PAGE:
Soldier & his English girlfriend kissing under a tree in Hyde Park. London,1944 (via)

American soldier kissing his English girlfriend on lawn in Hyde Park,1944. Photo by Ralph Morse (via)


january 27 is holocaust remembrance day. it was on this day in 1945 that the soviet army liberated auschwitz concentration camp. it is estimated that at least 1.3 million people were deported to auschwitz between 1940 and 1945. of these, a minimum of 1.1 million were murdered.

it’s worth noting that the u.s. state department knew about the genocide as early as 1942, but actively sought to suppress its public knowledge. also of note, the war department declined to bomb the extermination facilities and the railway lines leading to auschwitz because it was deemed “too far a flight”, even though u.s. bombers flew directly over the camp to bomb oil factories only 5km away.

in 1955, an exhibition at the camp opened to the public, displaying such things as prisoner mug shots; hair (of which almost eight tonnes was found by the red army) and shoes taken from murdered prisoners; and canisters of zyklon b pellets used for gassing.

the sign seen at the gates of base camp reads arbeit macht frei, or “work makes you free”. built by prisoner-labourers, there is speculation the upside down ‘B’ was done on purpose as a signal to new arrivals about what was actually happening behind the facility’s gates.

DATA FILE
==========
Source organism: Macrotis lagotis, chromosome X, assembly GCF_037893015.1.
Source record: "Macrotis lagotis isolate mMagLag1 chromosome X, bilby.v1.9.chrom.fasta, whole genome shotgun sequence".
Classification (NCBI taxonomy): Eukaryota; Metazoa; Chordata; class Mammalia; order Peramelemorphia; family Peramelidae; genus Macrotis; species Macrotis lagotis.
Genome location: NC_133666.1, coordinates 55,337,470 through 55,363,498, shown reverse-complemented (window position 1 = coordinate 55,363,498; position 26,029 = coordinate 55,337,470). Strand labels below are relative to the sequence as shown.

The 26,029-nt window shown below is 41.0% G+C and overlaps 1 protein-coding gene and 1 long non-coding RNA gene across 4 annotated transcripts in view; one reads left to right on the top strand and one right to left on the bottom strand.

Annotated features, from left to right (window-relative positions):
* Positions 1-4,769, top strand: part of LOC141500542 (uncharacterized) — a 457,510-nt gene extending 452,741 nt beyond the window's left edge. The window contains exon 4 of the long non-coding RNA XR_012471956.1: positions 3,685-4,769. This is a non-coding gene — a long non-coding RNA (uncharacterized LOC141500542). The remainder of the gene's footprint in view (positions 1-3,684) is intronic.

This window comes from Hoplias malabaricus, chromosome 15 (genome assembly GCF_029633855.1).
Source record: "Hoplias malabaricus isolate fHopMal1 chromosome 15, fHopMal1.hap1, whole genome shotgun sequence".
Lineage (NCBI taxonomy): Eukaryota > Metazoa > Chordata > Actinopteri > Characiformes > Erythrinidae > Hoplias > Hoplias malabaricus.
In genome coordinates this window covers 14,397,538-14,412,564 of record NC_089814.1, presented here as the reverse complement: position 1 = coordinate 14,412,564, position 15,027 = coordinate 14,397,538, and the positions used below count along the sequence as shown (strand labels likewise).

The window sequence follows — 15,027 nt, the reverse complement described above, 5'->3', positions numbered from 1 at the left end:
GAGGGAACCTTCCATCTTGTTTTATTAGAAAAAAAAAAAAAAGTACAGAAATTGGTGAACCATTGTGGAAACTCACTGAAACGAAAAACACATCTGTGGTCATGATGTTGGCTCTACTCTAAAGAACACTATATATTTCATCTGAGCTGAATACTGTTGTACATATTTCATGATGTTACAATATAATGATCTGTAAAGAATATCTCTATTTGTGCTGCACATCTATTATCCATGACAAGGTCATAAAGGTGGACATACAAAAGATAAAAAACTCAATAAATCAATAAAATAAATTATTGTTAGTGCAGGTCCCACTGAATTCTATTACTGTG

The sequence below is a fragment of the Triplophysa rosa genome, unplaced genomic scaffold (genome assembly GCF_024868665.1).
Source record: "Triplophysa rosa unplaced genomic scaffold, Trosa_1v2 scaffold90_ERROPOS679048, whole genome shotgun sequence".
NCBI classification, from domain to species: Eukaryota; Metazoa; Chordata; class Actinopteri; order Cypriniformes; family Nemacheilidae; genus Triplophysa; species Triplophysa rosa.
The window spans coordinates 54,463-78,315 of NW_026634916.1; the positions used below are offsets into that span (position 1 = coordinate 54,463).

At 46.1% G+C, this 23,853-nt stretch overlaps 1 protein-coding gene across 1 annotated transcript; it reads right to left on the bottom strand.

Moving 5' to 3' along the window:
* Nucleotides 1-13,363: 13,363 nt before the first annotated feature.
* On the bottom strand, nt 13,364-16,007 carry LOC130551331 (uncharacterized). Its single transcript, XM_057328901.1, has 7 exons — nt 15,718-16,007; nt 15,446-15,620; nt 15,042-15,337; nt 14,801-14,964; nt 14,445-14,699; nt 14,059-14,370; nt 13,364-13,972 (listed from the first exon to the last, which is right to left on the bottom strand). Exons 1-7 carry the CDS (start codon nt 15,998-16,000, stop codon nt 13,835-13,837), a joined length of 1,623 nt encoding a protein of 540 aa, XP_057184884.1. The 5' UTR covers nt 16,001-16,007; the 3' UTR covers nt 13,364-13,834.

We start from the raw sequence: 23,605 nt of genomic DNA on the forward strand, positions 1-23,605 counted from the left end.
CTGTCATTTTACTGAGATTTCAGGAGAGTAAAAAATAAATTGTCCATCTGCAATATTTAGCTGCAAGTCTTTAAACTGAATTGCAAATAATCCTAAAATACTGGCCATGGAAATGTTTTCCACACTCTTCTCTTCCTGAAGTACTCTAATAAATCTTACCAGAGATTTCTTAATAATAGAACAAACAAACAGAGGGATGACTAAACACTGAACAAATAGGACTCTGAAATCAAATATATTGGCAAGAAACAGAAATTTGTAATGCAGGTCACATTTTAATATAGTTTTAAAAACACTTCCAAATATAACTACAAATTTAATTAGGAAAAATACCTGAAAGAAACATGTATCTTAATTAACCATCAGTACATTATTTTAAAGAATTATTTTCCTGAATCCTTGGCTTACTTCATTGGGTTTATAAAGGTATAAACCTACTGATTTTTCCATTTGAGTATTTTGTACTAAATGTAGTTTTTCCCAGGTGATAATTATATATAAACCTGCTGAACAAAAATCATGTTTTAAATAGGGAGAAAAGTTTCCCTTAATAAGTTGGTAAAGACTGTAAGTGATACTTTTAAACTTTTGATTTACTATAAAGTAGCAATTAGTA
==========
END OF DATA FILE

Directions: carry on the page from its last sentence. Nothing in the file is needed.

to learn more, see “auschwitz: the nazis and ‘the final solution" (bbc, 2005), "escape from auschwitz" (secrets of the dead, 2011), "america and the holocaust: deceit and indifference" (american experience, 1994) (william j vanden heuvel’s response), and “god on trial" (masterpiece, 2008). photos by bruno tamiozzo


A WWII soldiers photo-booth collection c.1942

Happy Veterans Day

African American men and women in service during WWll

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Londoners seek shelter during WWII in the Aldwych tube station, April 1941.Photograph by Acme News Pictures, Inc.


The personalized leather jackets of bomber crews.


Thousands of wedding rings that were removed from those in Concentration Camps.

Women workers employed by U.S. Department of Agriculture timber salvage sawmill. Ruth DeRoche and Norma Webber, 18-year-old ‘pit-women,’ relaxing after lunch.” Photo by John Collier for the Office of War Information, New Hampshire, 1943 (via)